San Jose blocks residents demanding ceasefire in Gaza
More than 100 residents called on the San Jose City Council to pass a resolution supporting a ceasefire in the Israel-Hamas war on Dec. 5, 2023. Photo by Jana Kadah.

Bright blue tarp covered every other row in the San Jose City Council chambers on Tuesday, reducing seating by half, when the city learned through social media that residents were rallying for a ceasefire resolution over the Israel-Hamas war.

More than 100 residents came to City Hall to speak during public comment wanting councilmembers to introduce a resolution calling for peace. Instead, security limited attendees from entering the chambers and relegated residents to a separate room to watch the meeting through a livestream. The move left many viewing the actions as racist and hindering residents’ ability to participate in local government.

San Jose covered half of the chamber’s chairs in blue plastic tarp to prevent people from sitting there. Photo by Jana Kadah.

Zahra Billoo, executive director of the Council on Islamic American Relations San Francisco Bay Area chapter, said she received numerous complaints about the blocked-off chairs and locked stairways at City Hall. She said people told her they were concerned this was targeted against people of Muslim or Arab descent.

“Attendees reported being intimidated by the unusual procedures and sensed their civic engagement was being hindered,” Billoo told San José Spotlight. “Recognizing that access is crucial for civic engagement, especially as these mobilizations spread across the region, (we urge) elected officials to guarantee that their constituents encounter no unnecessary obstacles in their advocacy efforts.”

Mayor Matt Mahan’s office directed questions from this news agency to the San Jose Police Department, noting that was the department responsible for the chambers. SJPD deferred to the city manager’s office.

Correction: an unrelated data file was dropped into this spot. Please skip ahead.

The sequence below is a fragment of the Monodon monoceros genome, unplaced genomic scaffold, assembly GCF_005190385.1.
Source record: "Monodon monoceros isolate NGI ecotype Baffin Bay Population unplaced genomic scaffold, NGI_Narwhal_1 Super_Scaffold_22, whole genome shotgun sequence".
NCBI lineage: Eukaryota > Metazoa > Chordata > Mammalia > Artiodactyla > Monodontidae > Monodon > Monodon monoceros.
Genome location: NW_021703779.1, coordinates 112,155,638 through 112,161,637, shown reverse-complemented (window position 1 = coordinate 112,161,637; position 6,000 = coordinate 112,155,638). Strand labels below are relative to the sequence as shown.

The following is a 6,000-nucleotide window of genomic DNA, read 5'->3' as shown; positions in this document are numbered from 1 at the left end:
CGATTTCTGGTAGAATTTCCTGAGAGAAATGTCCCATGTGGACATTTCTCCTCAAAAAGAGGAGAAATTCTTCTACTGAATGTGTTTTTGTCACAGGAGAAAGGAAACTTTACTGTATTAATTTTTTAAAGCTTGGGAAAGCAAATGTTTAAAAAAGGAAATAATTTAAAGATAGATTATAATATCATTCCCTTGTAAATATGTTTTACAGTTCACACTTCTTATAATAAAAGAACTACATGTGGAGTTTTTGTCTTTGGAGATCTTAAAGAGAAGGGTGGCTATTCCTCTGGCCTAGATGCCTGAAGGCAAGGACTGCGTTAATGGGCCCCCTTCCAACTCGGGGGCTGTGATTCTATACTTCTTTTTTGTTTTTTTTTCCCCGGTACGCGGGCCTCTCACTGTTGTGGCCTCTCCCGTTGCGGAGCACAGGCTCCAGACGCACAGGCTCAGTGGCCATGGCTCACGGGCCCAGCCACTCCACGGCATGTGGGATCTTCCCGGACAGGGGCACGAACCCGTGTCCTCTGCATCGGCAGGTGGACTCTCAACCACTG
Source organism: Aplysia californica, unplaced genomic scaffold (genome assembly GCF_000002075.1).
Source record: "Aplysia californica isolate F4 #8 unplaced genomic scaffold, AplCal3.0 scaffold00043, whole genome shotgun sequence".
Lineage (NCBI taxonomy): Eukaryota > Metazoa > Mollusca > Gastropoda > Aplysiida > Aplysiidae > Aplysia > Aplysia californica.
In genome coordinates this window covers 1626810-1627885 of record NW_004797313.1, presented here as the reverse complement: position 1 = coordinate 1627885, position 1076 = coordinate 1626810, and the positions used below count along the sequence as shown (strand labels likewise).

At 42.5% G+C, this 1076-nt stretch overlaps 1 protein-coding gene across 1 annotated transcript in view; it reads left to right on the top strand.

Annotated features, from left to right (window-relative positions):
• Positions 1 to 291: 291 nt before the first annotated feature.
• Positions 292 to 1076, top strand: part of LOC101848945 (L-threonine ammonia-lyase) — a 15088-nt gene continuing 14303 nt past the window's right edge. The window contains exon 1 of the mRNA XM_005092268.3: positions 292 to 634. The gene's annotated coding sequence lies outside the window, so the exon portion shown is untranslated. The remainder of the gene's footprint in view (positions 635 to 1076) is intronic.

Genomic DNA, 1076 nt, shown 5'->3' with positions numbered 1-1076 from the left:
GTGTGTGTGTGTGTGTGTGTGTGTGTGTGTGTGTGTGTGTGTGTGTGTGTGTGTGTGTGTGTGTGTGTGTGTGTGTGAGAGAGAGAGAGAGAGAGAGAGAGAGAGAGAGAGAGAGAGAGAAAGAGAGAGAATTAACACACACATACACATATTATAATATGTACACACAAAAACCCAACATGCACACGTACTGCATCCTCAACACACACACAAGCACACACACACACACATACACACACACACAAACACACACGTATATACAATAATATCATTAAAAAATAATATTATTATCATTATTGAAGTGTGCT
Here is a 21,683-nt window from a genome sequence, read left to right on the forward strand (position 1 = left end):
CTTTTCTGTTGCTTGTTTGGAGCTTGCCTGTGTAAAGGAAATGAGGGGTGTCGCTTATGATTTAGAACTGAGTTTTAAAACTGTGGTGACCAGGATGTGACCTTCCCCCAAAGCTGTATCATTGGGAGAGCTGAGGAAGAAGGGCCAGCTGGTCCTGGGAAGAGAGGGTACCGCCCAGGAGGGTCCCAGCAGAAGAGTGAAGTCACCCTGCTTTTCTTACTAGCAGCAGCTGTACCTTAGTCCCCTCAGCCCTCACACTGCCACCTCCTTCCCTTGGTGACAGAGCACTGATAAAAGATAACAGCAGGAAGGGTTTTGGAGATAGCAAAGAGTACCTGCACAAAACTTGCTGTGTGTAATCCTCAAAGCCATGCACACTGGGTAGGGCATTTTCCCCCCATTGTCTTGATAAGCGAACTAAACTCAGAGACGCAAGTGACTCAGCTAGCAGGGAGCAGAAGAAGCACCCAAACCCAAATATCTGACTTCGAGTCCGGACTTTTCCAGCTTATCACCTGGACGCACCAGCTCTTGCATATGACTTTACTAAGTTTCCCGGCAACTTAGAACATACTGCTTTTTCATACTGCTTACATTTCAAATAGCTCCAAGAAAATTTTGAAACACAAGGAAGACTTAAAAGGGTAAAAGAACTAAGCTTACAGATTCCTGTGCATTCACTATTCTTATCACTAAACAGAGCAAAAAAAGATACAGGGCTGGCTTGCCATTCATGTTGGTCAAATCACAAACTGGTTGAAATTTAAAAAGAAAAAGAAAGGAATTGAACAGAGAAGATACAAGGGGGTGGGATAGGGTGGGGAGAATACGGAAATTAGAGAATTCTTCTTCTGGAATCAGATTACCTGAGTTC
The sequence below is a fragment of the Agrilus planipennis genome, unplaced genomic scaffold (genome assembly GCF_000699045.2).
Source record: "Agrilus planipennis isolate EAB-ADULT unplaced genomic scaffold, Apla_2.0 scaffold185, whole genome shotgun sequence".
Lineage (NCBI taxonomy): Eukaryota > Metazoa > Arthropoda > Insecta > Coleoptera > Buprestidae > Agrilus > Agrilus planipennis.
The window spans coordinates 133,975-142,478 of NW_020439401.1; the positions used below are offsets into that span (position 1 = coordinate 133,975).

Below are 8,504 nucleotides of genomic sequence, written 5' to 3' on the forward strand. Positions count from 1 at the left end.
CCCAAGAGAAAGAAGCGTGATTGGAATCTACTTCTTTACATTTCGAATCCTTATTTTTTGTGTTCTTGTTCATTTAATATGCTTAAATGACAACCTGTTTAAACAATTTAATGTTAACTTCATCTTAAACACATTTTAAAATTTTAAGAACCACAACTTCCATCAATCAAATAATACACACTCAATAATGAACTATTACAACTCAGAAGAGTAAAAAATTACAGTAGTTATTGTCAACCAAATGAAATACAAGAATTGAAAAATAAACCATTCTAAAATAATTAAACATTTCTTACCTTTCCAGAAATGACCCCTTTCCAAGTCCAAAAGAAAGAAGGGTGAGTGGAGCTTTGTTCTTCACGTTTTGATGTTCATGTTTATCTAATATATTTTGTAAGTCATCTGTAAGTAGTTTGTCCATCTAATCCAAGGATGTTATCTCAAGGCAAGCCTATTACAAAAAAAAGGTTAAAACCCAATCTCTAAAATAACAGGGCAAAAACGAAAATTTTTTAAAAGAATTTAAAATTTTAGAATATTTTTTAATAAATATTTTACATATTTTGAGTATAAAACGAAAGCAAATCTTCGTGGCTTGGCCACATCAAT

Carolina Camarena, spokesperson for the city manager’s office, said the city limited the seating to ensure peaceful and respectful public comment—and has taken similar actions before, though did not specifically state when. A review of council meetings over the last four years indicates there have not been any similar seating limitations, with the exception of social distancing requirements implemented during the COVID-19 pandemic.

“The city of San Jose welcomes everyone at City Hall. We respect the rights of individuals to peacefully and respectfully provide public comment at city council meetings,” Camarena told San José Spotlight. “We understand that many Bay Area cities had seen disruptions at city council meetings, and out of an abundance of caution, San Jose made the decision to reduce capacity in the council chambers.”

Resident Maya Hashemi was prevented from entering the council chambers during the meeting. She said she didn’t think much of sitting in the other room, but was confused when she finally entered the chambers to speak and saw several empty seats.

“They were only taking five or six people out (of the room) at a time, which I thought was kind of weird,” Hashemi told San José Spotlight. “I have been trying to rationalize it. Maybe they are concerned about safety because it is such a heated topic, but a part of me thinks it’s potentially a show that (the city) is not 100% okay with this.”

She said the meeting also had a heavy police presence, which not only felt like a waste of city funds, but also like an intimidation tactic or effort designed to limit the number of people speaking out in support of a ceasefire. She believes racism likely shaped the city’s decision.

Sources inside City Hall told San José Spotlight that councilmembers are considering bringing a resolution forward. The city does not typically take a stand on international policy, but did consider cutting ties with its Russian sister city Ekaterinburg and sent a letter there amid escalation in the Russia-Ukraine war. Mahan said if any councilmember introduced a resolution, it would likely come before the entire council by January because of the city’s agenda process and Christmas holiday.

Resolutions supporting a ceasefire have been gaining popularity in the Bay Area, with cities such as Berkeley, Oakland and Richmond taking official action. San Francisco is considering a similar resolution, with more than 2,000 residents lining up at City Hall on Tuesday to support a call for a ceasefire, the San Francisco Chronicle reported.

After the Oct. 7 attack by Palestinian armed group Hamas claimed the lives of more than 1,200 Israelis, Israel retaliated with nearly two months of  bombing in Gaza—paused by a four-day ceasefire—which killed more than 15,000 Palestinians, 40% of which are children according to the United Nations.

Contact Jana at [email protected] or follow @Jana_Kadah on X, formerly known as Twitter.

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